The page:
Coronavirus makes living rooms a stage for high school plays
Because of the COVID-19 coronavirus pandemic, the drama departments at Hilliard City Schools' Bradley, Darby and Davidson high schools will present virtual stage plays for their fall productions.
What’s a virtual stage play, you might ask?
Instead of selling tickets at the door, viewers who want to see the high school plays must purchase a code for access to view it on their favorite mobile device.
Davidson will be the first to employ it with "The Brothers Grimm Spectaculathon!"
The play will be streamed live via Zoom at 7 p.m. Friday, Oct. 9, and Saturday, Oct. 10, and at 2 p.m. Sunday, Oct. 11.
Tickets for the PG-rated production are $5 each. Family-access tickets may be purchased for $20.
Director Trace Crawford describes the play as a “hilarious and fast-paced comedy” in which two narrators attempt to recreate all 209 fairy tales of the Brothers Grimm into a single fable.
The students will perform the play from their own residences, at which each actor has created a studio, Crawford said.
“The production is then broadcasted live (via Zoom) to our audience," he said.
A week later, Bradley students will present "Clue: Stay-at-Home Edition" at 7 p.m. Oct. 16 and 17 and at 2 p.m. Oct. 18.
The recorded production will be streamed virtually to audiences through Broadway on Demand, said drama director Rachel Moore.
The play is based on the cult-classic film and board game.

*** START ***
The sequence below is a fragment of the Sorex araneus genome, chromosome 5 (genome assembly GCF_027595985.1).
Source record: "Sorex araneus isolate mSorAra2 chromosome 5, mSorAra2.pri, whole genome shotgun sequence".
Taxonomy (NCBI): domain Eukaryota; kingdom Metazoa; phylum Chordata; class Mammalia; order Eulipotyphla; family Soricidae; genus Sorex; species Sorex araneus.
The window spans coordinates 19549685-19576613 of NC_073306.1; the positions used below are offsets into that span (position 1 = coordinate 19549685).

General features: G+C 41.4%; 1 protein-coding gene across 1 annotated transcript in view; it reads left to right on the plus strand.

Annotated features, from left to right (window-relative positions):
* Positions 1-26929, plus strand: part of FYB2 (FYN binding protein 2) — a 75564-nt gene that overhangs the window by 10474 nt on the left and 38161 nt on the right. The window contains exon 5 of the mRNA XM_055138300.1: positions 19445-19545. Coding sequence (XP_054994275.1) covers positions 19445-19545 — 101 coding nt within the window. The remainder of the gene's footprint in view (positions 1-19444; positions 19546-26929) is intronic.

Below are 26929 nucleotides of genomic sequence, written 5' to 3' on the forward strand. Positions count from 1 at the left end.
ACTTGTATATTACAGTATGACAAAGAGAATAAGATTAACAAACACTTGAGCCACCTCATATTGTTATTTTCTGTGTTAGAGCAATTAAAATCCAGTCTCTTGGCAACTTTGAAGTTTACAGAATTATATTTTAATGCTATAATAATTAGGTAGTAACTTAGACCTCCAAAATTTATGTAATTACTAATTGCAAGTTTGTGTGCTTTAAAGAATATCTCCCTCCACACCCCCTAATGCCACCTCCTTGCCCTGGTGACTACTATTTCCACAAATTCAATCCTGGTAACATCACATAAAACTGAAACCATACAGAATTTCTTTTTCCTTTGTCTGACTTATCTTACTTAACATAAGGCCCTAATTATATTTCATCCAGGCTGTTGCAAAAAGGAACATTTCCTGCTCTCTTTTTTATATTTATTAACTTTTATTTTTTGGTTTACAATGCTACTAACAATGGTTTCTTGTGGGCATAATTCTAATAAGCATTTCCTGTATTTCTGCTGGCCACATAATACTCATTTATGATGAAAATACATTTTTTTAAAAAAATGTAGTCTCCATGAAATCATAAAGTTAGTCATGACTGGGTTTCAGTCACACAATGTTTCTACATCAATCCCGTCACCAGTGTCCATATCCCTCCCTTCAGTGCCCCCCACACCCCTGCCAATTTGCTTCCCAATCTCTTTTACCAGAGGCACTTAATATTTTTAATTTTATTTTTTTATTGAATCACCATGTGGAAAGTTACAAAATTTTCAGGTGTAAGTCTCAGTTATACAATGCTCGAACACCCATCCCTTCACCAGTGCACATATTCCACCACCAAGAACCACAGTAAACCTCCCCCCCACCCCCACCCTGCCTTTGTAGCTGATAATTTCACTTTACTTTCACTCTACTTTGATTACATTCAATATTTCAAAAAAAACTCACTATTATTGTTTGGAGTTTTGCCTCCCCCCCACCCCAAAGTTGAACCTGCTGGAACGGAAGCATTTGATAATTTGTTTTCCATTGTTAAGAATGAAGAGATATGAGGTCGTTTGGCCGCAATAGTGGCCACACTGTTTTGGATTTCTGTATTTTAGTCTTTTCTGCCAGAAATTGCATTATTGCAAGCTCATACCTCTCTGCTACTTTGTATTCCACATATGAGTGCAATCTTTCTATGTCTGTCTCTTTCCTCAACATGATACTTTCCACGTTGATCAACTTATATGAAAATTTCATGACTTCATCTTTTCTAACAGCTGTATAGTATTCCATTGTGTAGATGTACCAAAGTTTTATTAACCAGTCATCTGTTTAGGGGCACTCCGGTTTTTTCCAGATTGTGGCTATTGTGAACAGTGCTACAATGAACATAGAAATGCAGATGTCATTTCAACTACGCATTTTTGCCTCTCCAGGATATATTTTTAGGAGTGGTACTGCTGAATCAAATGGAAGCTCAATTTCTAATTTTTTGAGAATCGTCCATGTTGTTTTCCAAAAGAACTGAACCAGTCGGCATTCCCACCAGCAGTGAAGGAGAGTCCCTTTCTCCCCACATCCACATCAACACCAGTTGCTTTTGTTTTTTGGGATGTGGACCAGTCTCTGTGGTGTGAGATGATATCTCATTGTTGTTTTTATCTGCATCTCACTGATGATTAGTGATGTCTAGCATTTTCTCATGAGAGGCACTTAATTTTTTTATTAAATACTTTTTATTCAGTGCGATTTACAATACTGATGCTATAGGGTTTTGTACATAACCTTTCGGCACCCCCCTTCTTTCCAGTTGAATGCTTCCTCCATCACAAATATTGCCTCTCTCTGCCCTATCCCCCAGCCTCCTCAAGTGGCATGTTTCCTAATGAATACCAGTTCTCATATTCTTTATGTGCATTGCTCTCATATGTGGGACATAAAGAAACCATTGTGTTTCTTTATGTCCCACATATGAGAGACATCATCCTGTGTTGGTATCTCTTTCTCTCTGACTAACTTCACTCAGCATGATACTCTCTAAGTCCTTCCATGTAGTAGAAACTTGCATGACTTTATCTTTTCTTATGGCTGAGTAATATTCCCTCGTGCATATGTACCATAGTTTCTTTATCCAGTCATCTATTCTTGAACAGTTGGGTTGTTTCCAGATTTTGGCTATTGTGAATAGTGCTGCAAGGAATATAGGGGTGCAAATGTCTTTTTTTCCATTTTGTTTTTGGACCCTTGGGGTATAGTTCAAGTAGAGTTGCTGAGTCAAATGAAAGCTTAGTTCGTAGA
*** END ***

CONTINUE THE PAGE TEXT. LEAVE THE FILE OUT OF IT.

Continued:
Moore described it as "a madcap comedy that will keep you guessing until the final twist."
Darby's play also will be streamed in November, though logistics still are being finalized.
Darby students will present "Love, Death and the Prom" by Jon Jory at 7 p.m. Nov. 5 and 6.
The performance will be recorded and streamed, said drama director Heather Sherrill.
A platform for streaming had not yet been determined, Sherrill said Oct. 2.
Also, a streaming code will be sold for $10, but the school has not finalized how the codes will be sold, she said.
The Darby production is a series of nine one-act plays that occur in a high school, and when sequenced, they follow a high school year, Sherrill said.
No scene has more than five students in it, and students followed protocols, including wearing masks, she said.
Crawford said although social distancing and virtual plays prevent actors from relating to each other and an audience in person, the process has opened up new ways to interact with a camera, just as theaters around the world have adapted to web-based performances.
“I’d be surprised if streaming ever goes away even after the world starts going to the theater again,” Crawford said.